The arguments to loosen the regulatory reins on banks are the same ones since the Glass-Steagall Act was enacted in response to the Great Depression: Banks need the ability to compete, restrictions slow the growth of the economy, and financial companies have learned and are best positioned to restrain themselves. That last claim is interesting to examine in light of Puerto Rico, according to a recent commentary in Forbes. Fiscal failure made it next to impossible for the island to recover on its own, according to the commentary. Banks stumbled over themselves to lend money, through bond issuances, to Puerto Rico, according to the commentary. Special tax treatments drove companies there, heating the economy. Then Congress phased out the tax breaks, a long recession started, and because people wanted a continuation of services and investment, politicians started taking out loans on behalf of Puerto Rico. Bonds started to crash in 2013 — but there would be one more deal in 2014, a final multi-billion-dollar bond deal. Of the total, $900 million, almost 25 percent, went to pay the banks so they could avoid any risk, according to the commentary.
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*The views expressed in this commentary are from the author/publication cited, are meant for informative purposes only, and are not an official position of ABI.

GE Warns Its Subprime Mortgage Unit Could File for Bankruptcy

While General Electric (GE) shut down WMC, its mortgage business, in 2007 after the market for lending to risky borrowers collapsed, it still faces legal trouble, including lawsuits from investors and an investigation by the Justice Department, CNNMoney.com reported. GE warned in a filing on Tuesday that WMC could file for bankruptcy if it loses one of those lawsuits. This appears to be the first time GE has said it's exploring bankruptcy for the defunct mortgage business. WMC was reportedly the nation's sixth-biggest subprime lender when it was acquired by GE in 2004 under former CEO Jeff Immelt. Investors lost billions of dollars when subprime loans went bust across the country during the foreclosure crisis. Federal bank regulators ranked WMC as one of the worst subprime mortgage lenders in major metro areas, citing more than 10,000 foreclosures between 2005 and 2007. The investors who are suing claim that WMC misrepresented the quality of the mortgages it sold. The investors are demanding that WMC buy the mortgages back. For instance, TMI Trust Company, a successor to the Law Debenture Trust of New York, has alleged losses of more than $425 million on about $800 million worth of WMC mortgage loans. Closing arguments in the trial are scheduled for June 12, GE said, adding that WMC may file for bankruptcy if it is found liable.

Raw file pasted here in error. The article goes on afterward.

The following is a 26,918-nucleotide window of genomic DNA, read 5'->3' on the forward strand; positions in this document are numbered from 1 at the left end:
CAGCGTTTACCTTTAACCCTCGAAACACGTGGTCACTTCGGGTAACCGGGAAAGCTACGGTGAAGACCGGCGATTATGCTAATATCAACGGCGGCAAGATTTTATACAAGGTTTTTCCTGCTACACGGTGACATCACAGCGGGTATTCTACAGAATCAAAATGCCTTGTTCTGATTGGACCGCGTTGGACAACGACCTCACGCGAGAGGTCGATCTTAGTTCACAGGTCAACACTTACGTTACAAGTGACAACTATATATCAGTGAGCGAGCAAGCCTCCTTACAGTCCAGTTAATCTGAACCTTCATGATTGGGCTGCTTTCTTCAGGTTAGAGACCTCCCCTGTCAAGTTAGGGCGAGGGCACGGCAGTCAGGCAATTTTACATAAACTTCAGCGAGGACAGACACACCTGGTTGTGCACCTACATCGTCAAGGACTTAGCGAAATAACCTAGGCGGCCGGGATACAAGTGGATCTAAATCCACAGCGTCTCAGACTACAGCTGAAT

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Columnists Disclose History, Outlook for "Chapter 8" on Latest ABI Podcast

ABI Journal Associate Editor Scott K. Brown of Lewis Roca Rothgerber Christie LLP (Phoenix) and J. Scott Bovitz of Bovitz & Spitzer (Los Angeles), the lead contributors to the "Chapter 8 Humor" column in the Journal, discuss the lighter side of bankruptcy and share their amusing insights on the history of and outlook for the column.
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Be sure to read the "Chapter 8" humor column in the ABI Journal. Not subscribed to the ABI Journal app? Click here.


Nominations Now Being Accepted for the 2018 Class of ABI's “40 Under 40” Program!

Nominations are now open for ABI's “40 Under 40” program. This program recognizes outstanding young insolvency professionals who are driven by success, motivated by challenges and are role models for their peers. If you are, or know of, a dynamic insolvency professional who is committed to growth and excellence both professionally and in your community, this is one opportunity not to be missed! Visit the website for additional details on nominations and applications.

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BLOG EXCHANGE

New on ABI's Bankruptcy Blog Exchange: Lenders to Crowdfunding-Reliant Firms Face Steep Hurdles

For one California bank, the biggest challenge was finding equity investors to participate in deals, according to a recent blog post.